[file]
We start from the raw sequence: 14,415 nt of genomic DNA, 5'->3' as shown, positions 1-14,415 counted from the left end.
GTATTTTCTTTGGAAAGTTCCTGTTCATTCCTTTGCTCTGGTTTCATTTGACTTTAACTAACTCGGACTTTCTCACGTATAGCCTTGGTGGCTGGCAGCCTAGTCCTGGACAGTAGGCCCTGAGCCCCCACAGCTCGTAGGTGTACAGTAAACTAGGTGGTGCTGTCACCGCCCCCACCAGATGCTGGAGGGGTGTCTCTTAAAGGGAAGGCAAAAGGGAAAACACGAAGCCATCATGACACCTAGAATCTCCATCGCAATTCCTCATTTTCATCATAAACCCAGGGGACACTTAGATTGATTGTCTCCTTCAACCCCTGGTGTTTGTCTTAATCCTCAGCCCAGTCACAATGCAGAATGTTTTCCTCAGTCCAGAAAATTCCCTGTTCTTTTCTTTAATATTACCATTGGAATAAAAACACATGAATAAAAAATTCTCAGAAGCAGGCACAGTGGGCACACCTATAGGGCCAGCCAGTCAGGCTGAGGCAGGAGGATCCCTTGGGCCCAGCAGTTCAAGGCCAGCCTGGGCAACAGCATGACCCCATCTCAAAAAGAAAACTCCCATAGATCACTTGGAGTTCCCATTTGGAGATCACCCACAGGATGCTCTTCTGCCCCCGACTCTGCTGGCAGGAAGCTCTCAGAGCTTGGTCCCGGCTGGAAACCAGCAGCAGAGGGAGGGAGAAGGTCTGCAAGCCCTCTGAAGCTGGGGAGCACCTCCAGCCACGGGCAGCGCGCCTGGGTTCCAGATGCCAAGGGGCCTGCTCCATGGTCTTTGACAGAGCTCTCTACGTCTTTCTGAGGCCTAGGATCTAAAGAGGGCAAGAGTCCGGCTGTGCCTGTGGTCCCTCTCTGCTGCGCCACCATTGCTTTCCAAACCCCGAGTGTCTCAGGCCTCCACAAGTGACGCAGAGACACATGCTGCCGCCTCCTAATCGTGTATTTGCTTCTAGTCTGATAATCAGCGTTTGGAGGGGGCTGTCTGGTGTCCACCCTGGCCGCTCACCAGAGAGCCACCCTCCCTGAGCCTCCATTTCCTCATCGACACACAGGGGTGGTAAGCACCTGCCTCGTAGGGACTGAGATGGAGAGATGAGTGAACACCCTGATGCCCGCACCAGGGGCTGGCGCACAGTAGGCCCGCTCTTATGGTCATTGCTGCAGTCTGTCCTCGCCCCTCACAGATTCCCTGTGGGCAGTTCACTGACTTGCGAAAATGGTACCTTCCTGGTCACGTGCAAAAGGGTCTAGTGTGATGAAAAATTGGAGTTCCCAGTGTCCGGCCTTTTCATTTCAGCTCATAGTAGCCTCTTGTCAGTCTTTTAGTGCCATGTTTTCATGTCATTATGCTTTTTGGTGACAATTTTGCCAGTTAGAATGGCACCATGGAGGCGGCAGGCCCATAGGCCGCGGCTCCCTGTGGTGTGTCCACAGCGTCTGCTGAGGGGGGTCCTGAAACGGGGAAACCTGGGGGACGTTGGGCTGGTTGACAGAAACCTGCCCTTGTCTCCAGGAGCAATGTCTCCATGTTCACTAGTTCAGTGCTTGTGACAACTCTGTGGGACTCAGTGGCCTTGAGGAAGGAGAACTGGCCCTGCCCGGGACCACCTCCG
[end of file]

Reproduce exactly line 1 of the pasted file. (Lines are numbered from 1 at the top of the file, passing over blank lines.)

We start from the raw sequence: 14,415 nt of genomic DNA, 5'->3' as shown, positions 1-14,415 counted from the left end.